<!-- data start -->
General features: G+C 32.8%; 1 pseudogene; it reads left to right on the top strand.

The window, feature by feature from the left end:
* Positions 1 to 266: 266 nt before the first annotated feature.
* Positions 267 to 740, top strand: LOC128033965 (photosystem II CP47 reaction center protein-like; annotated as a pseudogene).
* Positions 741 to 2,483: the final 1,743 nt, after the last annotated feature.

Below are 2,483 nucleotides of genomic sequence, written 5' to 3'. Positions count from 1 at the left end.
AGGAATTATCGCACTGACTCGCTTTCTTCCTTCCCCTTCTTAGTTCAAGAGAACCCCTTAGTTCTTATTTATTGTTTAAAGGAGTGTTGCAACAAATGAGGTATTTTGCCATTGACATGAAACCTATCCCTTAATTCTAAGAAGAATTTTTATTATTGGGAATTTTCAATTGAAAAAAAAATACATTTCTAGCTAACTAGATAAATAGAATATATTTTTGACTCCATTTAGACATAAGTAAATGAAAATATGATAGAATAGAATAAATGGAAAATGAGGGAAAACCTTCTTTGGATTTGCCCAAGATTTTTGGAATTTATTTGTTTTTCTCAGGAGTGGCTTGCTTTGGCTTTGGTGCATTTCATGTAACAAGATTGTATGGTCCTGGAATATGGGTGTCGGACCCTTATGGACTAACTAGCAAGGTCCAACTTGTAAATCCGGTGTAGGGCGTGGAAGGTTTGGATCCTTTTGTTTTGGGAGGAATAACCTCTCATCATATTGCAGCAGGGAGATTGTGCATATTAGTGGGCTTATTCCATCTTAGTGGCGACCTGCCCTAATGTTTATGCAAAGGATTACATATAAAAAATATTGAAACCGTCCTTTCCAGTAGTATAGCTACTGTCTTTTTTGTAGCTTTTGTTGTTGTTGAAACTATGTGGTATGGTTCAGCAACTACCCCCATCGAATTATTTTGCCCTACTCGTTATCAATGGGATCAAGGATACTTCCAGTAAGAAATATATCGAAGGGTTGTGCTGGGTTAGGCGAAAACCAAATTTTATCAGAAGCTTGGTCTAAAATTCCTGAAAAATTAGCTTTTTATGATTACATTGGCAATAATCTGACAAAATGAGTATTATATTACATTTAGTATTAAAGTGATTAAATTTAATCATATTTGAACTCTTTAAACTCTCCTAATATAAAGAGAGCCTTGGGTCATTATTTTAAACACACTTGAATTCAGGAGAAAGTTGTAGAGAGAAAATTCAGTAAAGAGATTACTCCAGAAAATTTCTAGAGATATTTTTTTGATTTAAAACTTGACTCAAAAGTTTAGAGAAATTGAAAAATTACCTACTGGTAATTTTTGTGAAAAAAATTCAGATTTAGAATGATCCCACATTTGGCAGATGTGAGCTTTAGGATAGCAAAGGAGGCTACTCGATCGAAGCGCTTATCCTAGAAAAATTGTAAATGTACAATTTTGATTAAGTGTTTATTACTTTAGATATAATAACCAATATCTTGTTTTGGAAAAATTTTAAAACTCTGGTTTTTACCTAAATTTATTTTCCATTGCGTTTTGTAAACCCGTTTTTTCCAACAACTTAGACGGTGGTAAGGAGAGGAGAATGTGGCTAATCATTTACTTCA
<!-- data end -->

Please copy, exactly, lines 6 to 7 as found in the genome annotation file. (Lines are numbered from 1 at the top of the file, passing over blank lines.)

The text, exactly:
Below are 2,483 nucleotides of genomic sequence, written 5' to 3'. Positions count from 1 at the left end.
AGGAATTATCGCACTGACTCGCTTTCTTCCTTCCCCTTCTTAGTTCAAGAGAACCCCTTAGTTCTTATTTATTGTTTAAAGGAGTGTTGCAACAAATGAGGTATTTTGCCATTGACATGAAACCTATCCCTTAATTCTAAGAAGAATTTTTATTATTGGGAATTTTCAATTGAAAAAAAAATACATTTCTAGCTAACTAGATAAATAGAATATATTTTTGACTCCATTTAGACATAAGTAAATGAAAATATGATAGAATAGAATAAATGGAAAATGAGGGAAAACCTTCTTTGGATTTGCCCAAGATTTTTGGAATTTATTTGTTTTTCTCAGGAGTGGCTTGCTTTGGCTTTGGTGCATTTCATGTAACAAGATTGTATGGTCCTGGAATATGGGTGTCGGACCCTTATGGACTAACTAGCAAGGTCCAACTTGTAAATCCGGTGTAGGGCGTGGAAGGTTTGGATCCTTTTGTTTTGGGAGGAATAACCTCTCATCATATTGCAGCAGGGAGATTGTGCATATTAGTGGGCTTATTCCATCTTAGTGGCGACCTGCCCTAATGTTTATGCAAAGGATTACATATAAAAAATATTGAAACCGTCCTTTCCAGTAGTATAGCTACTGTCTTTTTTGTAGCTTTTGTTGTTGTTGAAACTATGTGGTATGGTTCAGCAACTACCCCCATCGAATTATTTTGCCCTACTCGTTATCAATGGGATCAAGGATACTTCCAGTAAGAAATATATCGAAGGGTTGTGCTGGGTTAGGCGAAAACCAAATTTTATCAGAAGCTTGGTCTAAAATTCCTGAAAAATTAGCTTTTTATGATTACATTGGCAATAATCTGACAAAATGAGTATTATATTACATTTAGTATTAAAGTGATTAAATTTAATCATATTTGAACTCTTTAAACTCTCCTAATATAAAGAGAGCCTTGGGTCATTATTTTAAACACACTTGAATTCAGGAGAAAGTTGTAGAGAGAAAATTCAGTAAAGAGATTACTCCAGAAAATTTCTAGAGATATTTTTTTGATTTAAAACTTGACTCAAAAGTTTAGAGAAATTGAAAAATTACCTACTGGTAATTTTTGTGAAAAAAATTCAGATTTAGAATGATCCCACATTTGGCAGATGTGAGCTTTAGGATAGCAAAGGAGGCTACTCGATCGAAGCGCTTATCCTAGAAAAATTGTAAATGTACAATTTTGATTAAGTGTTTATTACTTTAGATATAATAACCAATATCTTGTTTTGGAAAAATTTTAAAACTCTGGTTTTTACCTAAATTTATTTTCCATTGCGTTTTGTAAACCCGTTTTTTCCAACAACTTAGACGGTGGTAAGGAGAGGAGAATGTGGCTAATCATTTACTTCA